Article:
The path alongside Nant Bochlwyd falls was as reminiscent of any path found in Great Langdale with blocks of stone pitched perfectly into the path. Soon I arrived at Llyn Bochlwyd and the question I had been asking myself during my early ascent was answered, Glyder Fach summit was indeed below cloud and Y Gribin arete (far right) was immersed in thick swirling mist but I keep faith in the ever changing conditions as well as the forecast.

Summit cloud, Glyder Fach.
Menacing but dramatic all the same.

The start of the Y Gribin Ridge from Llyn Bochlwyd.
I followed a grassy trod along the shores of Llyn Bochlwyd towards the footpath at the start of the Y Gribin ridge. My slow pace had allowed a few walkers to catch up who had just arrived at Llyn Bochlwyd all of whom continued towards Bwlch Tryfan, and the Far South Peak, for now it appears I shall have Y Gribin to myself.

The view through the Ogwen Valley from Y Gribin Ridge.
With Pen yr Ole Wen seen right, Elidir Fawr over on the left and the Menai Straights seen in the distance.

Continuing ahead, Y Gribin Ridge.
I continue to follow a good path (seen right) which steepens with height gained. The cloud is playing dramatics and I am treated to a wonderful cloud display over Tryfan which changes minute by minute.

Tryfan and Tryfan Far South Peak from Y Gribin.
The footpath seen below is the one I've just left at Llyn Bochlwyd but will be using on my return later.

The Devil's Kitchen, Y Garn, Foel-goch and Llyn Idwal from Y Gribin.
With more height gained I was treated to teasing views over Llyn Idwal towards Y Garn from which the voices of its morning ascenders could be clearly heard.

Dramatic views over Llyn Ogwen, Llyn Bochlwyd, Tryfan, Tryfan Far South Peak and Bwlch Tryfan.
Bwlch Tryfan is the area given to col (seen right) which divides Tryfan from Bristly Ridge, I'll be up close and personal with Bwlch Tryfan (col) later once I have descended Glyder Fach.

Cneifion Arête comes into view.
I continued with my ascent while my view ahead is always obscured by the grass ridge ahead of me, that was until I reached the grassy plateau which forms at the head of a rock buttress from which I could hear the voices of climbers ascending.

Cneifion Arête and Cwm Cneifion - The Nameless Cwn.
On reaching the grassy plateau I was presented with the intimidating view of Cneifion Arête as its grass slopes made way for pulverized rock thrusted up to form a knifes edge arete, my calm exterior disguised the somersaults inside my stomach, this was it, there was no going back now. I take control and study my route of ascent, a path to the right avoids the main ridge, parts of which I will use but my plan is to traverse the ridge for as much as I can.

Cneifion Arête.

Views down towards the Ogwen Valley and Pen yr Ole Wen from Cneifion Arête.

I followed the path over the grassy plateau from which three climbers emerged from the rock buttresses during which time it had started to drizzle, its timings couldn't of come at a worse time but thankfully nothing more came of it. I studied the ridge with content, this is what you can't see on Google Earth I thought; my confidence growing which each step closer.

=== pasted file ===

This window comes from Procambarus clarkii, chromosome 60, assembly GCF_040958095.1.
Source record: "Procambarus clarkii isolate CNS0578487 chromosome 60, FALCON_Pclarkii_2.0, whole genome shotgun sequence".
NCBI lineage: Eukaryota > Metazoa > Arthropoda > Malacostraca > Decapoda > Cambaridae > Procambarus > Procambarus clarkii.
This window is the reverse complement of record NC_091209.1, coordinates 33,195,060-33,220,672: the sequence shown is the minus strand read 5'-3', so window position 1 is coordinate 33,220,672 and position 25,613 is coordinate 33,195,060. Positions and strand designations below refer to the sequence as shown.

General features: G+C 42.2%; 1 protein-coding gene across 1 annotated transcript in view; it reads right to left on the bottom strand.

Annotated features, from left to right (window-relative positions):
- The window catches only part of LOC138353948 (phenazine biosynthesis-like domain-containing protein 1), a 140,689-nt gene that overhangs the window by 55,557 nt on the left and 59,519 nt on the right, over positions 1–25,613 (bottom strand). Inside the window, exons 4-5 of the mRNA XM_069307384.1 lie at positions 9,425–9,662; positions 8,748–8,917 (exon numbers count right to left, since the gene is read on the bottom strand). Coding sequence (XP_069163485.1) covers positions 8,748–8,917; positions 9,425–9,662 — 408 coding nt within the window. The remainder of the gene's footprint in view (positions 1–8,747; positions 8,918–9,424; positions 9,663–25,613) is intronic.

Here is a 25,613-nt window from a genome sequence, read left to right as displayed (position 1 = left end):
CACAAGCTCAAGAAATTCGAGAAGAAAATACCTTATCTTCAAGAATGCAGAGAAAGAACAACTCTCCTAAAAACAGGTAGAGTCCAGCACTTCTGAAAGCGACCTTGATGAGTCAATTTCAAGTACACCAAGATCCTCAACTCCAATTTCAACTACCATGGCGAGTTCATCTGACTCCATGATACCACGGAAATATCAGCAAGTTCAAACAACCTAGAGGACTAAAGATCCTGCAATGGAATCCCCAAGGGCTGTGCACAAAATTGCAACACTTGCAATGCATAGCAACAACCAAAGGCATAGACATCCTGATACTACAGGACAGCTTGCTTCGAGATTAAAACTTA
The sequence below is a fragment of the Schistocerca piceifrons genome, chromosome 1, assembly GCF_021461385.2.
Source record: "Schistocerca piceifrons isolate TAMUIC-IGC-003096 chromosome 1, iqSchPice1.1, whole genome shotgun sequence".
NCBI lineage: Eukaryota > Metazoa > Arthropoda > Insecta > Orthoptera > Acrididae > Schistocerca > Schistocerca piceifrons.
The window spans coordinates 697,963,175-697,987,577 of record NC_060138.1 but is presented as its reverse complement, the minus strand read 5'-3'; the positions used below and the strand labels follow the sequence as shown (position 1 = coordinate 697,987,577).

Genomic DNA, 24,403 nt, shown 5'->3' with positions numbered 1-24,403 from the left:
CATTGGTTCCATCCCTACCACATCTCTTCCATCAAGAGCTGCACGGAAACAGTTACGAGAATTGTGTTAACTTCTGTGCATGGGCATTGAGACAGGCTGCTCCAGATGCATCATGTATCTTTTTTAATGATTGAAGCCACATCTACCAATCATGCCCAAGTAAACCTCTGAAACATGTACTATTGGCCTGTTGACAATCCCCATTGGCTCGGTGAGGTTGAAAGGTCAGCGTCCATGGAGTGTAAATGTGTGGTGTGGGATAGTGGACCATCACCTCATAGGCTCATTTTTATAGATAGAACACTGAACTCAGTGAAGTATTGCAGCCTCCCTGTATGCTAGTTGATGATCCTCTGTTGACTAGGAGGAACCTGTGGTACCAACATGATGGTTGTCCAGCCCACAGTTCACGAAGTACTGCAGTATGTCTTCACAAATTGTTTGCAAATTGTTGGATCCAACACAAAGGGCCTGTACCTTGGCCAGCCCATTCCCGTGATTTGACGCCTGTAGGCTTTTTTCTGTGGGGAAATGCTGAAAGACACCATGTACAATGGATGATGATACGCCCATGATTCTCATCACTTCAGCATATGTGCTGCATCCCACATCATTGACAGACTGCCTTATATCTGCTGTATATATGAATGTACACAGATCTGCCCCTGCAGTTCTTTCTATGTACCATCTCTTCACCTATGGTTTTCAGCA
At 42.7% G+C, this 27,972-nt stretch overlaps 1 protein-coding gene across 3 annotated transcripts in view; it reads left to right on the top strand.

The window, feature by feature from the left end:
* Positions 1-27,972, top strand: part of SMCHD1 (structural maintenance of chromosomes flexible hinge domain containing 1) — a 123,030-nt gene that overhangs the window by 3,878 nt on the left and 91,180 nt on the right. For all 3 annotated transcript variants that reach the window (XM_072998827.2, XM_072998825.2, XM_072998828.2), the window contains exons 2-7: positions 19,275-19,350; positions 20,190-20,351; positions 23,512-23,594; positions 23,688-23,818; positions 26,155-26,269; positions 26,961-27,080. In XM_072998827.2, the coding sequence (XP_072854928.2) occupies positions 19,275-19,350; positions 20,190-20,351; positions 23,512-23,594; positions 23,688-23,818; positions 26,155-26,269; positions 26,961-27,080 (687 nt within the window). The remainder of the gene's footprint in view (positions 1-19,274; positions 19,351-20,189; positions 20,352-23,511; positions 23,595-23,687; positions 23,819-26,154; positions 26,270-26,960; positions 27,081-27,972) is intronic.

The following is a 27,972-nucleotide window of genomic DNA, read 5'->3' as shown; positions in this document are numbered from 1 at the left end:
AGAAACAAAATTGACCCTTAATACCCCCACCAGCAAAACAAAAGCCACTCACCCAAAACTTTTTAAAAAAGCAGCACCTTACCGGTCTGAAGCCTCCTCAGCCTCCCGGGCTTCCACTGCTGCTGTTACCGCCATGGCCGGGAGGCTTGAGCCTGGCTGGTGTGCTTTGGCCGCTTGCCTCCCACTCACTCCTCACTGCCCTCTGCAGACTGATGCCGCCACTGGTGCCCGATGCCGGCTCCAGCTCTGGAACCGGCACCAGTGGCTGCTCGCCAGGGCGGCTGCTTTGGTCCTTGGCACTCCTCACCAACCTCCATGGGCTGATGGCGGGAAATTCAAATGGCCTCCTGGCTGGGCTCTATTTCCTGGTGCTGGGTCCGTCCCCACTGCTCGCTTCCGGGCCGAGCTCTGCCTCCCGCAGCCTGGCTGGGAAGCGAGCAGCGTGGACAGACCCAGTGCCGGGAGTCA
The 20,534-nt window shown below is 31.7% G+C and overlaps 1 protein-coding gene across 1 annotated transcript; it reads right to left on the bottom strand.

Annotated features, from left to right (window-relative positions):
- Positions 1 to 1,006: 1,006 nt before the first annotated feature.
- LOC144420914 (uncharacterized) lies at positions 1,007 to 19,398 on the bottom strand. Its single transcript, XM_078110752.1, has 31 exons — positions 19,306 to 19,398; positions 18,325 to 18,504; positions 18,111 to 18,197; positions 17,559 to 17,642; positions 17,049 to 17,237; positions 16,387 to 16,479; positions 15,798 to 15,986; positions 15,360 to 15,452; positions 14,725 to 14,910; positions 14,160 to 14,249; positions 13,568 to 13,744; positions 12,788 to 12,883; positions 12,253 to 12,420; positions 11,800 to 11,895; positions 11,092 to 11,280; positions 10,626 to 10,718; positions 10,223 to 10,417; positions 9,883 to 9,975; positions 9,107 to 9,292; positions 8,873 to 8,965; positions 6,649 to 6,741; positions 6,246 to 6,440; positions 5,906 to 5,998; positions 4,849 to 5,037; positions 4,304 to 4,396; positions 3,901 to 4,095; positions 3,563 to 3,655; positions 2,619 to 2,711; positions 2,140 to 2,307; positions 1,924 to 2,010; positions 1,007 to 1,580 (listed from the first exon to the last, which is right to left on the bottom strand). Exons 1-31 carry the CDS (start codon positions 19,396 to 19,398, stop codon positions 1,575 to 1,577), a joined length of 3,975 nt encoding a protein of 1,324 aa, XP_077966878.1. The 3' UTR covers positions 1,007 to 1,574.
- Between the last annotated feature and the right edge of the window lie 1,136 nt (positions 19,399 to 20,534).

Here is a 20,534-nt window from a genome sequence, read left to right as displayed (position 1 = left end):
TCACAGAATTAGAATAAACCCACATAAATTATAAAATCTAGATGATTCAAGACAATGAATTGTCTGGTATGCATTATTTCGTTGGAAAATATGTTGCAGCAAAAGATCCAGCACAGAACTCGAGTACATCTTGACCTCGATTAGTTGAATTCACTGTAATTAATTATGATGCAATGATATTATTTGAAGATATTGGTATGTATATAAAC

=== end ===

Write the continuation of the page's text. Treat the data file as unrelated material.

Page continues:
I scanned the ridge like something from the Terminator movie making sure I'd covered every inch of path and rock from base to summit, one path seamlesley came to an abrupt stop where scrambling upward onto the arete was the only way forward - this was where I would let my hands and feet do the work.

Tryfan from Cneifion Arête.

Onwards and upwards.

The path split again where I had the option to steer below the ridge or scramble above it, I studied my route from below taking into account that if I had a leg wobble I'd be able to make my way back down. The route up was good to go, and for the very part, enjoyable although I tried not to peer too far over to my left where a 800ft vertical drop plumited below.

If anyone ever needed a longer, perhaps more exposed version of Sharp Edge then Cneifion Arête is it.

Tryfan, Tryfan Far South Peak, Bwlch Tryfan and Bristly Ridge from Cneifion Arête.

Looking back on Cneifion Arête.
Not only was I reminded of Sharp Edge but I also came across a crux very much alike the one found on Sharp Edge and just like the crux on Sharp Edge I I eased myself down while taking second and third point contact at the same time. From the crux the scramble up looked too daunting where small blocks of rock formed the base of rock towers, ahead, the "chicken out path" which I followed until I'd out-flanked the rock towers, then I began the easy scramble towards the top.

Dramatic views keep the pulse going.

Y Gribin Ridge from Cneifion Arête.
With Tryfan and Pen yr Ole Wen looking menacing in the low light.

Perched boulders at the top of Cneifion Arête with Glyder Fawr in the distance.
Feeling exhilarated I reached the top of the ridge and downed my pack to grab my walking poles that I had collapsed at the base of Cneifion Arête. By now the cloud was swirling just feet above my head but thankfully the ridge route to Glyder Fawr was clear, Before I head out I walk back to the summit of Cneifion Arête which was marked by a large cairn

Pen yr Ole Wen from the top of Cneifion Arête.

Glyder Fawr from Bwlch y Ddwy-Glyder.
With my walking pole handles looped around my hands I set off for Glyder Fawr, my stomach still performing cart-wheels from the ascent of Y Gribin. If anything was going to return my nerves to normal it was the pleasant walk between Bwlch y Ddwy-Glyder and Glyder Fawr summit.

Between a gap in the cloud Glyder Fach appears.
I am somewhat impressed by the size of Glyder Fach summit rocks not to mention Castell y Gwynt seen in the foreground.

The Y Gribin Ridge and Cneifion Arête seen over Cwm Cneifion - The Nameless Cwn with Glyder Fach over on the right.

Looking back on Tryfan and Glyder Fach seen over Bwlch y Ddwy-Glyder. as I approach Glyder Fawr.